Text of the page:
• Neuropathy – I told you about this the other day.
• Pain – My back is playing silly buggers. I’m regressing. Sure, I actually blame this increased pain on the fact I had been lying down for so long, but I have gone back to the point where bending over is a difficulty. That is why this weekend, I decided to pick up and spin my 20 month old niece around a bit. In your face lesions. I am paying for that today. I am also paying for playing crazy golf on Sunday. That is probably a better indicator on the state of my back.
• Pain – The pain is not just limited to my back. Oh no, that would be unfair to the rest of my body. I also have a sensation of having a chest infection. It’s not a chest infection. I may not be medically trained, but the sensation is familiar to me. It’s my body’s way of telling me that there are lesions at the front as well as the back. I recall me telling Middlesborough last July that I could not go to Zumba, because I had a chest infection. It wasn’t a chest infection.
• Fatigue – I also told you about this the other day.
• Bowel – nobody knows what it going on here. One minute it is shy and the next minute it is in my face. In short, it is not right and it is taking up a considerable amount of my time dealing with the ‘issues’. My current favourite friend, is called Suppository. Let’s hope my back does not get any worse, because that may make our relationship problematic.

To top things off, I am still getting the hot flushes, which was delightful last night at dinner.

There you go, that’s a list. That’s how my body is rolling. These little illnesses like to compete with each other for my attention. They have it. The good news is, is somehow still manage to go about my business.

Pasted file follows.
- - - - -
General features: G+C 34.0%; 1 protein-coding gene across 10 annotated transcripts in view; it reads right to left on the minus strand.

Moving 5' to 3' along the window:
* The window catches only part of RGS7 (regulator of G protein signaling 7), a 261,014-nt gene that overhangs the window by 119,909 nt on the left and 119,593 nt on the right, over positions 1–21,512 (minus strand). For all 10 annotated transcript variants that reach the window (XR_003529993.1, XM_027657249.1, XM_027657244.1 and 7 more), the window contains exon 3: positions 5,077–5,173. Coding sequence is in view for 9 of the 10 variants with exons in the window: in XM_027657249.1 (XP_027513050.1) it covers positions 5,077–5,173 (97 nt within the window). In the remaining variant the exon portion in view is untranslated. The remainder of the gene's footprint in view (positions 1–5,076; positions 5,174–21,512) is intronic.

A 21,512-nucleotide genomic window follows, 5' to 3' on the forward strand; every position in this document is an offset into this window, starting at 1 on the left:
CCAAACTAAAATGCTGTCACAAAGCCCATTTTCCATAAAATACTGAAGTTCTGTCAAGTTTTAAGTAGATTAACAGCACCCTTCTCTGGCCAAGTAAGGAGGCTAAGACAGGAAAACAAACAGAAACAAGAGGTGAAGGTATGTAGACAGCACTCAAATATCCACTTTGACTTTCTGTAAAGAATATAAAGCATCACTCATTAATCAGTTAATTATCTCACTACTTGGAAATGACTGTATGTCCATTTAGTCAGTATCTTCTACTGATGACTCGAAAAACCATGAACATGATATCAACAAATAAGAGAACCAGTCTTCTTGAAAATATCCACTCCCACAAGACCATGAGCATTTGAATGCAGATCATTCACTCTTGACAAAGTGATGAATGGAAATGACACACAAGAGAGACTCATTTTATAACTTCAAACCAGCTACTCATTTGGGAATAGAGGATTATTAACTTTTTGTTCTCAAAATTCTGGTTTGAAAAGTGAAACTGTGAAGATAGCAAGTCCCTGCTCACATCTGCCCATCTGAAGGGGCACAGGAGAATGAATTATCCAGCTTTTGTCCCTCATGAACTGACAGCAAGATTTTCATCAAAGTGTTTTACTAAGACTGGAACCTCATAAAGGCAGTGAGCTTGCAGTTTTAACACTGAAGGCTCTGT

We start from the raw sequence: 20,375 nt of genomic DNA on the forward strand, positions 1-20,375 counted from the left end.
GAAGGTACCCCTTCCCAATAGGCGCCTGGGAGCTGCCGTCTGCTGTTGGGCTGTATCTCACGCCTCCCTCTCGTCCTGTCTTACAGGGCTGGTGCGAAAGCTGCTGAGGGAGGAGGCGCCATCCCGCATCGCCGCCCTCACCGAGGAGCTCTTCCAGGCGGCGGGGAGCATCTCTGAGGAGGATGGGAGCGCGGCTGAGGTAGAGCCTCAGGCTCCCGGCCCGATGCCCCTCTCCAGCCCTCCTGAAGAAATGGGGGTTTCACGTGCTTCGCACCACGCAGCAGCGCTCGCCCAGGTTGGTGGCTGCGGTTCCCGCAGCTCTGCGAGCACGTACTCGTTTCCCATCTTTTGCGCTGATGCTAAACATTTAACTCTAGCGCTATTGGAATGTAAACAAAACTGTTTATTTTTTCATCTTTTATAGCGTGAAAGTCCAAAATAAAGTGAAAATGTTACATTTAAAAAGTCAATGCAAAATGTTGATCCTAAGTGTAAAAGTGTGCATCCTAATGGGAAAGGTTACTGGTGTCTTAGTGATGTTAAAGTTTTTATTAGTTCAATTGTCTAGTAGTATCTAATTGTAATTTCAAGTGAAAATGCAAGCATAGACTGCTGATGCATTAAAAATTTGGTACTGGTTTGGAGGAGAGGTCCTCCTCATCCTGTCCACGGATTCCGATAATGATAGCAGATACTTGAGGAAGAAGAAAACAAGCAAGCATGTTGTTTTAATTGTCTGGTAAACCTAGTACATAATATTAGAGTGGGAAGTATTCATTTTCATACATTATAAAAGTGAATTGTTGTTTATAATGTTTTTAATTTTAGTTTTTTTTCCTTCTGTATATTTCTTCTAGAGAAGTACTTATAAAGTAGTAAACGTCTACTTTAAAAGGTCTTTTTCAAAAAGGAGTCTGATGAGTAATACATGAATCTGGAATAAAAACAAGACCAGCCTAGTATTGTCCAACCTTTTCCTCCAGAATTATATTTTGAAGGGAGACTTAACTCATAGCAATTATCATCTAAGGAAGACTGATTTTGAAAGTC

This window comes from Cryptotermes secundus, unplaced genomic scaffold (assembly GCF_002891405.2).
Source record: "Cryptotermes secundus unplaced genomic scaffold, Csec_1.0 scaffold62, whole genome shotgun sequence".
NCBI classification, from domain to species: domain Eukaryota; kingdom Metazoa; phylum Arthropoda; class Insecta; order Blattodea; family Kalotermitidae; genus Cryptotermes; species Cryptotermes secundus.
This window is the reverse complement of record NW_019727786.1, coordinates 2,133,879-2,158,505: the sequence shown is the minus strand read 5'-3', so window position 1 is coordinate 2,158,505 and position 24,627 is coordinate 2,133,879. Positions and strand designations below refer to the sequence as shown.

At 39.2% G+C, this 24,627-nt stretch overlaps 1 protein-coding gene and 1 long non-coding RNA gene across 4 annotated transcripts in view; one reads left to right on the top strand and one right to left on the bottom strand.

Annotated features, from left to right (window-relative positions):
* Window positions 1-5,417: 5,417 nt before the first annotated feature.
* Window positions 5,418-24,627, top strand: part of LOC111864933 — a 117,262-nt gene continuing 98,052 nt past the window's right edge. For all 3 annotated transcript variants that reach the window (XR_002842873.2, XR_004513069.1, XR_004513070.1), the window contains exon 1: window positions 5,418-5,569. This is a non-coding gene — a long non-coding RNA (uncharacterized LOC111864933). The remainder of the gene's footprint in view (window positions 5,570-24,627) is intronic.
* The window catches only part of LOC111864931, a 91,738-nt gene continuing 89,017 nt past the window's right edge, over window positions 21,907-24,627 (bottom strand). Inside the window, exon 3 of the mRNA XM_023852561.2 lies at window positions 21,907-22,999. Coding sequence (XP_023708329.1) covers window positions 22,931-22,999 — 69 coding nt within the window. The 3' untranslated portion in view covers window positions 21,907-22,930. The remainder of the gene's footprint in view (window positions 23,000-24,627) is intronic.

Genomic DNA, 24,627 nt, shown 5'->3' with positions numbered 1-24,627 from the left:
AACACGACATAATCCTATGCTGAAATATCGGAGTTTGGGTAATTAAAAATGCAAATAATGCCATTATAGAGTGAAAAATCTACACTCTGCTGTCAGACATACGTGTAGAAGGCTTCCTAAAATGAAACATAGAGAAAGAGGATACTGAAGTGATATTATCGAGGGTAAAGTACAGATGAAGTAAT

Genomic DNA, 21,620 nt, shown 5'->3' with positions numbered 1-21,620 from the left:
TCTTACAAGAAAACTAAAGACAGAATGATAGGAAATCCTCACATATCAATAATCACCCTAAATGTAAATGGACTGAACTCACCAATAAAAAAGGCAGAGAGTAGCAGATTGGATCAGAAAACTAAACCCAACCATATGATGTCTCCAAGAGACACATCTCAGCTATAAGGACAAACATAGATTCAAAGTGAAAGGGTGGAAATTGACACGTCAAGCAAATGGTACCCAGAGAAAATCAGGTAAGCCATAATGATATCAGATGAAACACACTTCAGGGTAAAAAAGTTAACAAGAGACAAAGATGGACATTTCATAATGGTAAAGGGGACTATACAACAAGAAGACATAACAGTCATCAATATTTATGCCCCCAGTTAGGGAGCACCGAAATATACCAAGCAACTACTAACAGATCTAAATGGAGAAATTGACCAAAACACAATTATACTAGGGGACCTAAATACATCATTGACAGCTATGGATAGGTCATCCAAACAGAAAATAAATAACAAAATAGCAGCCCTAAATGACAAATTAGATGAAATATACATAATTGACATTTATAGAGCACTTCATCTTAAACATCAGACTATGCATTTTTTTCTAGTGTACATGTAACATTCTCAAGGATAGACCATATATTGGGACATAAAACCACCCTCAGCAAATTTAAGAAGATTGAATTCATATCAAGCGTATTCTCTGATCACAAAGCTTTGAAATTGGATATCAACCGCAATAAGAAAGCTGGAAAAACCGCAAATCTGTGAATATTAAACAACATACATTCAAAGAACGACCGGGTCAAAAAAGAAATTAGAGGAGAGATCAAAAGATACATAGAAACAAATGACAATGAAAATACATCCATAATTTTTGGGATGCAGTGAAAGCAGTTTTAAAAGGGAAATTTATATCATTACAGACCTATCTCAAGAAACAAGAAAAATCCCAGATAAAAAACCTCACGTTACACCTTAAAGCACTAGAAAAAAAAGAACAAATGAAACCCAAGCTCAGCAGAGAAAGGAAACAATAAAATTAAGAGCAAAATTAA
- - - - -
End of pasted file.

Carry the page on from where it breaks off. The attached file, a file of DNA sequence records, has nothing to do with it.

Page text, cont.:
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If one were to rewind three months to the last days of PADIMAC, I believe I would have said that there was one thing I would never take for granted again. It’s something every able bodied person can do, even babies. At the time however, I was not able bodied. I was stuffed.

Fast forward to last Friday, after nearly three months of being treatment free, and I can honestly say that I had once again started to take my natural right to deposit, for granted. Then this VTD came along, a rude reawakening for those of us unfortunate enough to have to go through cancer treatment. Gone is the morning routine. Gone is the morning reprieve. Gone is the not thinking. In their place is an indescribable feeling of discomfort that makes you want to rip out your innards. Approximately 5lbs of discomfort… I would imagine.

Everything about having myeloma is difficult, but this side effect is my worst, because let’s face it, pooing should be simple. Every toilet based joke hinges on this assumption.

One day, the Medically Trained People may design a chemotherapy drug that does not make one feel the need to gentle coerce their waste out by talking to it, whispering sweet nothings, insisting that there is no need to be shy and that it is better out than in. I imagine some people would do this, I am not saying that is what I did this morning.